# Limit of reciprocal function is the reciprocal of its limit

Let $g$ be continuous on the interval $[a, b]$, and a $< c < b$ with $g_{(c)}<0$

Prove, using the epsilon and delta characterisation of a limit, that $\lim\limits_{x \to {c}}\frac{1}{g{(x)}} = \frac{1}{g{(c)}}$ Hence deduce that $\frac{1}{g}$ is continuous at $c$

I know that there exists $g {(x}$) smaller than $\frac{g {(c)}}{2} < 0$ and I can use this information somehow but other than that I am not sure how to approach this question. Is there any special laws I need to follow?

• Start by the very definition: for every $\varepsilon > 0$ there exists a $\delta > 0$ such that... and then use that $g$ is continuous. – Mike Nov 19 '15 at 17:15
• yeah i know that much.. its continuing from there – Jodie Dougal Nov 19 '15 at 17:22

Since $g$ is continuous on $[a,b]$, then for all $\epsilon>0$, and for all $c\in [a,b]$, there exists a $\delta(\epsilon,c)>0$ such that

$$|g(x)-g(c)|<\left(\frac{g^2(c)}{2}\right)\epsilon \tag 1$$

whenever, $|x-c|<\delta(\epsilon,c)$.

So, if we take $\epsilon=\frac12|g(c)|$, then we see that $\frac32g(c)<g(x)<\frac12g(c)$, since $g(c)<0$, whenever $|x-c|<\delta(g(c),c)$.

Therefore, we can write for all $\epsilon>0$

\begin{align} \left|\frac{1}{g(x)}-\frac{1}{g(c)}\right|&=\frac{|g(x)-g(c)|}{|g(x)|\,|g(c)|}\\\\ &\le\frac{|g(x)-g(c)|}{\frac12|g(c)|\,|g(c)|}\\\\ &<\epsilon \end{align}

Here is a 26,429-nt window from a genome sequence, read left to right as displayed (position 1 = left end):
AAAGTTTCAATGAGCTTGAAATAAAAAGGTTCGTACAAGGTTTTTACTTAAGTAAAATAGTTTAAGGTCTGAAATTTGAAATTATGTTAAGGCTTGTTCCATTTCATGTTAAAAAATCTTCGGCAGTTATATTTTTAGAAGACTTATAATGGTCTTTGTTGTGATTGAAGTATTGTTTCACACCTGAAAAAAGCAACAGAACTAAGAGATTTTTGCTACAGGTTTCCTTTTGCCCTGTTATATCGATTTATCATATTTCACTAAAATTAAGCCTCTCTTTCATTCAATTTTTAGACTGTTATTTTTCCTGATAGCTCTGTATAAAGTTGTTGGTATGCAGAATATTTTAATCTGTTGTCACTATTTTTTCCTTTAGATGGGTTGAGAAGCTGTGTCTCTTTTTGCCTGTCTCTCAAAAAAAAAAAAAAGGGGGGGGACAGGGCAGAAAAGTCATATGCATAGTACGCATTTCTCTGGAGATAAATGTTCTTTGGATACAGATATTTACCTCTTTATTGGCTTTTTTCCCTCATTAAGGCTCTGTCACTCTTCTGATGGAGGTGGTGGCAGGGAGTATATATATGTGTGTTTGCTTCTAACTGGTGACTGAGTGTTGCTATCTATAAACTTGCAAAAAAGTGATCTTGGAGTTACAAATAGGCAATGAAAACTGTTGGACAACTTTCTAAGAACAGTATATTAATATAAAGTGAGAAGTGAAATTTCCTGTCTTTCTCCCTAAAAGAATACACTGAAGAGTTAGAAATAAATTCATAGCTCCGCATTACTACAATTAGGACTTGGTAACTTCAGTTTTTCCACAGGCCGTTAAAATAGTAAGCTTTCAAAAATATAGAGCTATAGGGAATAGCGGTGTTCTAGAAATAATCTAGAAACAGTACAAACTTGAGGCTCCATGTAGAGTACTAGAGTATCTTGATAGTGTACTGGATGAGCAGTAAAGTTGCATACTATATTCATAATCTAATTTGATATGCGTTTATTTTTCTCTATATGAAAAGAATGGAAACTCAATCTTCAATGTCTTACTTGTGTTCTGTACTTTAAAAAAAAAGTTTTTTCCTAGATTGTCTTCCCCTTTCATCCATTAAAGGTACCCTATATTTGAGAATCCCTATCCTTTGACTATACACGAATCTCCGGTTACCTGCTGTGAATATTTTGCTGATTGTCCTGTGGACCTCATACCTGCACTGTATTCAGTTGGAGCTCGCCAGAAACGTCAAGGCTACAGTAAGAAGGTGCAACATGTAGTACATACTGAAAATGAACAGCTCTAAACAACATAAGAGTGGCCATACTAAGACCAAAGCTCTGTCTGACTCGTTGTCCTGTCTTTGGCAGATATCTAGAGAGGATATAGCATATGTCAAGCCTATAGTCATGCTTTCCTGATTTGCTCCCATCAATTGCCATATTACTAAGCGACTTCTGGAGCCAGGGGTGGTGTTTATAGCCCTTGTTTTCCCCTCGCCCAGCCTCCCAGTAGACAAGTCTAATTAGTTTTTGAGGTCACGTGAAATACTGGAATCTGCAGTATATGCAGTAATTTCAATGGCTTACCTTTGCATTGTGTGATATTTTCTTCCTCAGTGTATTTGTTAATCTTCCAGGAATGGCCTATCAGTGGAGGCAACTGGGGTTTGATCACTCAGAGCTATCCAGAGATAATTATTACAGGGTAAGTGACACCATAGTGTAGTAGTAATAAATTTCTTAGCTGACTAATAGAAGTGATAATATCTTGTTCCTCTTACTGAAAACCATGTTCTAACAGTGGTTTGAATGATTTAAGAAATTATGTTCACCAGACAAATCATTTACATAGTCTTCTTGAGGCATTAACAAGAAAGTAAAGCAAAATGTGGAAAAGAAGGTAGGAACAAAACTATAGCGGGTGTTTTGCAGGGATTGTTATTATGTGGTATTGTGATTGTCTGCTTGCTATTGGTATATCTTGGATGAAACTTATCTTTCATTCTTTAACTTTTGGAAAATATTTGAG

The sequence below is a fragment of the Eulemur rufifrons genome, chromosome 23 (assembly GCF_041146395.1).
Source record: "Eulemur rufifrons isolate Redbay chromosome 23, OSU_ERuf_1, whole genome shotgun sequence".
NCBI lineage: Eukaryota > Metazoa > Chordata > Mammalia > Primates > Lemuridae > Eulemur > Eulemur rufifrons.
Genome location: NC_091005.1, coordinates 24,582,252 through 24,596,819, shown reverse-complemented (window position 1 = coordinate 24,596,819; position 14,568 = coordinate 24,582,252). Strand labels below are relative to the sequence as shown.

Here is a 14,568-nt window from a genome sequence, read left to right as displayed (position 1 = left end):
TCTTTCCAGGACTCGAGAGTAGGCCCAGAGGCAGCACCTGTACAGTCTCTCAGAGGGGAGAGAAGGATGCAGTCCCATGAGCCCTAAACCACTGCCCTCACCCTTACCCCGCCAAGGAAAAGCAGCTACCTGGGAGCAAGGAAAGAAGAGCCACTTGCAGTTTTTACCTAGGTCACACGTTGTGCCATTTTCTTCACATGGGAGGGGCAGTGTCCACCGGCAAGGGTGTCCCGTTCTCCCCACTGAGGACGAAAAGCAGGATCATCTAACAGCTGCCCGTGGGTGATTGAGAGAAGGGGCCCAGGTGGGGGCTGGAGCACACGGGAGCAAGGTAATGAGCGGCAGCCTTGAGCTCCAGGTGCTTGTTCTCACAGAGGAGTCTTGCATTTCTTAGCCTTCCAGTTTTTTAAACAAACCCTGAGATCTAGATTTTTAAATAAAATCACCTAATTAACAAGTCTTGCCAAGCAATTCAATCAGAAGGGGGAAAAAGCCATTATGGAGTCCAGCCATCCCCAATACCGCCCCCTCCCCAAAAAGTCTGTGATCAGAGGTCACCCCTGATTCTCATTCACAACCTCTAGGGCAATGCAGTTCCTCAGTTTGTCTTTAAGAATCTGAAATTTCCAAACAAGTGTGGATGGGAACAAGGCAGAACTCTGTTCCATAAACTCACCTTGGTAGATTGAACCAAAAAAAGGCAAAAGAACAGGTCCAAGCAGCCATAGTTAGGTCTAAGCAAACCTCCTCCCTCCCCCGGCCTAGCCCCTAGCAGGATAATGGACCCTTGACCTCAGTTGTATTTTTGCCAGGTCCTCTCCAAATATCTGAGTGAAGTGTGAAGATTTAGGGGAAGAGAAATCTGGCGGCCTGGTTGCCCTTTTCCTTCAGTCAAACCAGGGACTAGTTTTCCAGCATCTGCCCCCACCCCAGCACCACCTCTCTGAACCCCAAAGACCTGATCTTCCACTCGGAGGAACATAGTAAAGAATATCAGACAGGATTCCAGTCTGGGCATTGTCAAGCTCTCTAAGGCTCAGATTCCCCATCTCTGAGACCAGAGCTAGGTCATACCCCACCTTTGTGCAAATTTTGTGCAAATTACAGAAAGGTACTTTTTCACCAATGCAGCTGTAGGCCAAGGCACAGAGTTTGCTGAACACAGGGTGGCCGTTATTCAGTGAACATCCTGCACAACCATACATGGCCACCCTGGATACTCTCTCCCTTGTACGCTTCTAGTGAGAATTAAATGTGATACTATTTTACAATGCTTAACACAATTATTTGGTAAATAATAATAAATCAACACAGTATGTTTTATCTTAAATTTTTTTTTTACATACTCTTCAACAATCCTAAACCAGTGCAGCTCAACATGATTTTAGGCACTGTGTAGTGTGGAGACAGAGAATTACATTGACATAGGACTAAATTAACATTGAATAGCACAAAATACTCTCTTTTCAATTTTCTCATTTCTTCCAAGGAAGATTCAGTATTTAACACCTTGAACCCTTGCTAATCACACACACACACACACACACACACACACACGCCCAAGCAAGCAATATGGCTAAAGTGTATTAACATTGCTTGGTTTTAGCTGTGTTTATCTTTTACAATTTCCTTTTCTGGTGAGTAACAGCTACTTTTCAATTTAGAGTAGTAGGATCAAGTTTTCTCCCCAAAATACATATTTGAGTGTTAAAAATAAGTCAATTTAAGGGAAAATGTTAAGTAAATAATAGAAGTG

whenever $|x-c|<\min\left(\delta(\epsilon,c),\delta(g(c),c)\right)$

• You're welcome. My pleasure. – Mark Viola Nov 19 '15 at 18:01

As I wrote in my comment, let us start by what we have to show: for all $\varepsilon > 0$ there exists a $\delta > 0$ such that \begin{equation} \Bigg| \frac{1}{g(x)} - \frac{1}{g(c)} \Bigg| = \Bigg| \frac{g(c) -g(x)}{g(x) g(c)} \Bigg| = \frac{\lvert g(c) - g(x) \rvert}{ \lvert g(x) \rvert \lvert g(c) \rvert} < \varepsilon \end{equation} for all $x \in [a,b]$ with $\lvert x - c \rvert < \delta$.

Fix $\varepsilon > 0$. By continuity of $g$, there exists a $\delta_1 >0$ such that \begin{equation} \lvert g(c) -g(x) \rvert < \frac{\lvert g(c) \rvert^2}{2} \varepsilon \end{equation} for all $x \in [a,b]$ with $\lvert x-c \rvert < \delta_1$. Moreover, since $g(c) < 0$, we find a $\delta_2 > 0$ such that \begin{equation} g(x) \leq \frac{g(c)}{2} < 0 \end{equation} for all $x \in [a,b]$ with $\lvert x- c \rvert < \delta_2$. Note that for those $x$, $\lvert g(x) \rvert \geq \frac{ \lvert g(c) \rvert}{2}$.

Let us now choose a $\delta \in \big(0, \min \{ \delta_1, \delta_2 \} \big)$. Then \begin{equation} \Bigg| \frac{1}{g(x)} - \frac{1}{g(c)} \Bigg| \leq \frac{2}{ \lvert g(c) \rvert^2} \lvert g(c) - g(x) \rvert < \varepsilon \end{equation} for all $x \in [a,b]$ with $\lvert x-c \rvert < \delta$.

• Just like mine. ;-)) – Mark Viola Nov 19 '15 at 17:47